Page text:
WKCO (91.9) does not have drawings on the wall in their new studio in Peirce Dining Hall. This is something the radio station’s general managers said they miss the most about their old space. When the studio was located underneath Farr Hall, the scribblings on the wall gave WKCO an aesthetic that made the place feel like it was independent of the College. While the managers are making the best of the space they have, it’s hard to recapture this feeling on the third floor of the dining hall.
“It is such a bummer because students love expressing themselves by drawing on the walls every year,” Stephanie Holstein ’18, one of the managers, said. “But we have Post-Its, which is about as much as we can do.”
This unfamiliarity has been a recurring struggle for WKCO this year. After a forced move due to the renovation of Farr Hall, the WKCO general managers are trying to establish a sense of place for the station while they wait for their transition back into the renovated building next year.
This has led to a question that WKCO usually doesn’t hear: “Where are you now?” They also face a lack of exposure to the first-year class.
The station also got a new website — wkco919.org — but had to change their domain name. Over winter break, a website advertising adult content bought the domain wkco.org while it was briefly available, compelling them to alert the College to take their original website off of all their official brochures and pamphlets. On the bright side, their new website may allow them to sell t-shirts online, which will give them the ability to increase their revenue.
For a while, the managers were also worried about the fate of the WKCO record collection. Because they did not have a space for the records, they started selling them, hoping to find them a new home while they waited for the College to grant WKCO a space where they could store them.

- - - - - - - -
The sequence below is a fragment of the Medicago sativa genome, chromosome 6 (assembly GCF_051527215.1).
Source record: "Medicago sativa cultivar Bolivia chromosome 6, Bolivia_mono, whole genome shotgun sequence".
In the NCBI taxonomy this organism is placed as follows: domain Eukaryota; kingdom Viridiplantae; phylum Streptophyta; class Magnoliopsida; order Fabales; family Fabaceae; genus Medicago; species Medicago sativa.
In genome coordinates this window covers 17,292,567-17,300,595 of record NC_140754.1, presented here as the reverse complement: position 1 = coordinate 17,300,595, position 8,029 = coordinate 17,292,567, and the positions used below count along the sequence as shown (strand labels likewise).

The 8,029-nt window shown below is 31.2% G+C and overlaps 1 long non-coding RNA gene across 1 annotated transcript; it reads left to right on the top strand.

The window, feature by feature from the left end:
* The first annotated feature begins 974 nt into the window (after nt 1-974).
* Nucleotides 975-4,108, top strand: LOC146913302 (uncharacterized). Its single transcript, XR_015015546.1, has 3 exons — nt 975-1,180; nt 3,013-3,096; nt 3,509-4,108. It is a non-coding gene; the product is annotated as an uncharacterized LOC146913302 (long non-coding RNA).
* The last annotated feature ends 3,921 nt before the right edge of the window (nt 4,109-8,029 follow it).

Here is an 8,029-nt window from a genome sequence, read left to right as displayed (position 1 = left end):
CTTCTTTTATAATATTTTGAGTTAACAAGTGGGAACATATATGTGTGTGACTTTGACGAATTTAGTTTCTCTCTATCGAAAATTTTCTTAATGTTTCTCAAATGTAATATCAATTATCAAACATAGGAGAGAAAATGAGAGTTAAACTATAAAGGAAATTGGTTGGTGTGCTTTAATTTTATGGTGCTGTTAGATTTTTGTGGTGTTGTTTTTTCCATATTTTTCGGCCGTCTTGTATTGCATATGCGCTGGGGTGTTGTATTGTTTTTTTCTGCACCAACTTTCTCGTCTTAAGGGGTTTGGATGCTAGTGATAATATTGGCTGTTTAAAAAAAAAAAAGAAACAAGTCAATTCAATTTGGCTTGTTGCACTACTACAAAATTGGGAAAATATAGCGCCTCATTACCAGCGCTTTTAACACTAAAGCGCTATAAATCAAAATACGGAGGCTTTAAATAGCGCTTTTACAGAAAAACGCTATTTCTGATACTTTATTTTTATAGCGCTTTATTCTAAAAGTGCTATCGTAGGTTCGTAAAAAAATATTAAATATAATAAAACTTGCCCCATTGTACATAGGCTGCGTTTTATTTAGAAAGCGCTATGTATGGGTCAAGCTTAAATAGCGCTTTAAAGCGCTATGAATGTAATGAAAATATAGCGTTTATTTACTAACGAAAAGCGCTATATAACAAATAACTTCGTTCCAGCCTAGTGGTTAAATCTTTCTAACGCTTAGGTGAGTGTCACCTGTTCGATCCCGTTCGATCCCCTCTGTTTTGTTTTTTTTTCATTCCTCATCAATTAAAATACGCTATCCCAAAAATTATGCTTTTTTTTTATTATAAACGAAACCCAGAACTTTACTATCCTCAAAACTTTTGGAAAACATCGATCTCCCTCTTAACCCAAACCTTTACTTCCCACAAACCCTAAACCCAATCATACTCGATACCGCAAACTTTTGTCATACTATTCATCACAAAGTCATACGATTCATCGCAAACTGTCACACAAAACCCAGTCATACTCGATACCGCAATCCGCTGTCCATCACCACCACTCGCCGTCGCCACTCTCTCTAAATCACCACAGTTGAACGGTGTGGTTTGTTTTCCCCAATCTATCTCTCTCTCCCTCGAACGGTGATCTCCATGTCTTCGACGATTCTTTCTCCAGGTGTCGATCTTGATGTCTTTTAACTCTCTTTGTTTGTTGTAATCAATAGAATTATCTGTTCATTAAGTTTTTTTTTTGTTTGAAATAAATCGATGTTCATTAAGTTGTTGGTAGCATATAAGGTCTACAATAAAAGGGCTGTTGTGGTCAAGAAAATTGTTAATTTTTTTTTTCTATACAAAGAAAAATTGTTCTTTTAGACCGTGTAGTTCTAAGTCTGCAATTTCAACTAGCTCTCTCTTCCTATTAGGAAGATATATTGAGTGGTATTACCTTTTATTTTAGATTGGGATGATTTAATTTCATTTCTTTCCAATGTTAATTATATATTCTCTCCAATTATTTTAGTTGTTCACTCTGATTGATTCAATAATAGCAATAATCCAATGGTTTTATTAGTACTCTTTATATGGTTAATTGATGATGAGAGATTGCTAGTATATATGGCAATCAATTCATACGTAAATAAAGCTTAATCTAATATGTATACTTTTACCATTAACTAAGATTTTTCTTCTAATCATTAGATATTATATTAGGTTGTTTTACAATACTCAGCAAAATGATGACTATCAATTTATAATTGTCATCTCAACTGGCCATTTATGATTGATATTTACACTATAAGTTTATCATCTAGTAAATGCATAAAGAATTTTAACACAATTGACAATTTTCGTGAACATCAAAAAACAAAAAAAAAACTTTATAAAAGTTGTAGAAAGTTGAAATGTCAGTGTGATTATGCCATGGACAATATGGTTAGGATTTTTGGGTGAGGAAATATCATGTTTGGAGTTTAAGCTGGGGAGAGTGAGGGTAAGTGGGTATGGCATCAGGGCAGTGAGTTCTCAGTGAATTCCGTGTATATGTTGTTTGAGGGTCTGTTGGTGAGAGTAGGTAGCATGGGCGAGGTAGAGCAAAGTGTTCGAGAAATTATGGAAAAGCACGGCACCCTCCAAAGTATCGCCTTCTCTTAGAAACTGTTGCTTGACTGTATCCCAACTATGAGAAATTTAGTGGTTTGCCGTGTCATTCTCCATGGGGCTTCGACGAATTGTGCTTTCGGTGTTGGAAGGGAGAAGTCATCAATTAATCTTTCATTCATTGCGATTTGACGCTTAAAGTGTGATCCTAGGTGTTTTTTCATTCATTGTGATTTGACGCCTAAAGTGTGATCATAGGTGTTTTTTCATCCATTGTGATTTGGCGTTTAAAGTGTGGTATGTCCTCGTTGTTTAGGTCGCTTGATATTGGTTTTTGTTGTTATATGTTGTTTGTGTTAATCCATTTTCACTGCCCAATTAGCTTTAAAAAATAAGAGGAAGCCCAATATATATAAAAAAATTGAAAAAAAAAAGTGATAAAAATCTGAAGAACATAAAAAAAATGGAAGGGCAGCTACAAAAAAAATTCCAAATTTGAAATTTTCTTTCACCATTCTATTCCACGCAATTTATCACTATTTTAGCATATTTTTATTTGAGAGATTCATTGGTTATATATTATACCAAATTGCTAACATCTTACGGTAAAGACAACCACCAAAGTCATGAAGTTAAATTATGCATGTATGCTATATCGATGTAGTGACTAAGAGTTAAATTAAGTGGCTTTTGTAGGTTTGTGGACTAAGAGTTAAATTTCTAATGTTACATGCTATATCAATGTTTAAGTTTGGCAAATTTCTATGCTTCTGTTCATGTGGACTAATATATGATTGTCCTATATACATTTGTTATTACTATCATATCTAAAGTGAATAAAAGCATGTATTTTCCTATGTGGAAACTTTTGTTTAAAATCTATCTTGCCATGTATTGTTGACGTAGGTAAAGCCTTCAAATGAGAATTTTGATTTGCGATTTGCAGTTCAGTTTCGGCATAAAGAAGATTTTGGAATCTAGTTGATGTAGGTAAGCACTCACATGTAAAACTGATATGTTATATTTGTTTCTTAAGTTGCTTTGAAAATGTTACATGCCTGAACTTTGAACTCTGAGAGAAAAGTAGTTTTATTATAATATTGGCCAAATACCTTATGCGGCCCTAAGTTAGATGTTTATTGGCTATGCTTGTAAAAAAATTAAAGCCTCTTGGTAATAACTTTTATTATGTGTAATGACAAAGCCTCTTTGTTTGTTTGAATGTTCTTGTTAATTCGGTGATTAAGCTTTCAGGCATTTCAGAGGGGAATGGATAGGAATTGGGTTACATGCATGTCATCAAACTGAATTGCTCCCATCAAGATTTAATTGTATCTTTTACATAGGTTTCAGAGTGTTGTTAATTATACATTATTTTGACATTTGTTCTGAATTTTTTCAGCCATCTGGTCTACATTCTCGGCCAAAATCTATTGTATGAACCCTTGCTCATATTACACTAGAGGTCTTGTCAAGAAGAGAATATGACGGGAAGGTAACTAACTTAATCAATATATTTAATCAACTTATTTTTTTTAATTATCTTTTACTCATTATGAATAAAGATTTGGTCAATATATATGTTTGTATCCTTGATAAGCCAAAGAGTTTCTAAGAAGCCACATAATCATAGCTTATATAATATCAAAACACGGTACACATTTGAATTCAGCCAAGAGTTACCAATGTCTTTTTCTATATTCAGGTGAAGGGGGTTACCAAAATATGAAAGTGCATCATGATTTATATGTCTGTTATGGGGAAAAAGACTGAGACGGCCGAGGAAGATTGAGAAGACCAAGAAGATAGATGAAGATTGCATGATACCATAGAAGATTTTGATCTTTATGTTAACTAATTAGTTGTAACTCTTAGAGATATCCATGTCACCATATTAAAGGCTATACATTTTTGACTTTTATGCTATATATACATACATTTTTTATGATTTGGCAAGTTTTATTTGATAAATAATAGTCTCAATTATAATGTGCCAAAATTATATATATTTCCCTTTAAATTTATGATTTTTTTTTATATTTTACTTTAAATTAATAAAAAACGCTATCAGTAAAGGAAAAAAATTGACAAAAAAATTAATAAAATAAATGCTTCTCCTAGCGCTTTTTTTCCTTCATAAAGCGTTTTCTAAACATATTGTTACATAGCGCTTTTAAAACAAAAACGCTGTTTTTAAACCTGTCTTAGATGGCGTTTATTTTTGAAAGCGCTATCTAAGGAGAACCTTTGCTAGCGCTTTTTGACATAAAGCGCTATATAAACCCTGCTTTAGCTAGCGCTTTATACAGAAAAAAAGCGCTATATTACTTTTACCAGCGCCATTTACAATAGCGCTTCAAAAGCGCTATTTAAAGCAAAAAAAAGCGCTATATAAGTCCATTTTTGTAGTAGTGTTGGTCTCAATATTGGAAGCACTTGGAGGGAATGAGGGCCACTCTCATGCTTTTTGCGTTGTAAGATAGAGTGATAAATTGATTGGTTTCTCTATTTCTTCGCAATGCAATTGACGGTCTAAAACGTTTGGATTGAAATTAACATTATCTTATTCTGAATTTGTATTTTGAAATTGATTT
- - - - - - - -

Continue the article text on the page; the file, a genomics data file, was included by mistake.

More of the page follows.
This led to a largely successful records sale that amounted to $600. Chief Business Officer Mark Kohlman also told WKCO that they can use the loft of Colburn Hall as a recording studio as well as a temporary storage space. Kohlman said they can move into the space sometime next week.
“We have had a feeling of misplacement, so I feel like having a place to store the records is symbolic of that they do understand our position in the community,” Holstein said. “It is slow-moving, but that’s the College administration, the red tape.”
Jake Zeisel ’19, a recording specialist for WKCO, said that while the College has offered to help move their equipment, he will be largely responsible for setting it all up in the new space. In general, he does not think the administration has been helpful to WKCO during the transition. He said the College originally wanted to move WKCO into the Wright Center in Mount Vernon, but they had to tell Kohlman that it wouldn’t work, since none of them had cars.
Daniela Grande ’20, a music director, said WKCO is still operating successfully, despite the setbacks that come with moving to a new location. They are already planning their annual WKCO Fest at the same time as Social Board’s Spring Festival. This year, however, they will not feature alumni bands, and they will limit the number of the bands who perform, hoping to keep the event around six hours instead of the usual 12.
The managers are optimistic about the direction in which WKCO is heading, even if they lack their usual sense of place this year.
“We definitely feel like we’re more under the College’s domain, being in Peirce. That’s kind of essentially our student union as of now. So it will be nice to get to our old location,” Holstein said. “But we’re making the best of our space here. We made it colorful, we made it homey.”
Holstein and other members decorated the walls with posters, drawings and fabric in an attempt to bring back the old feel of the space ― but, for WKCO, there’s no place like home.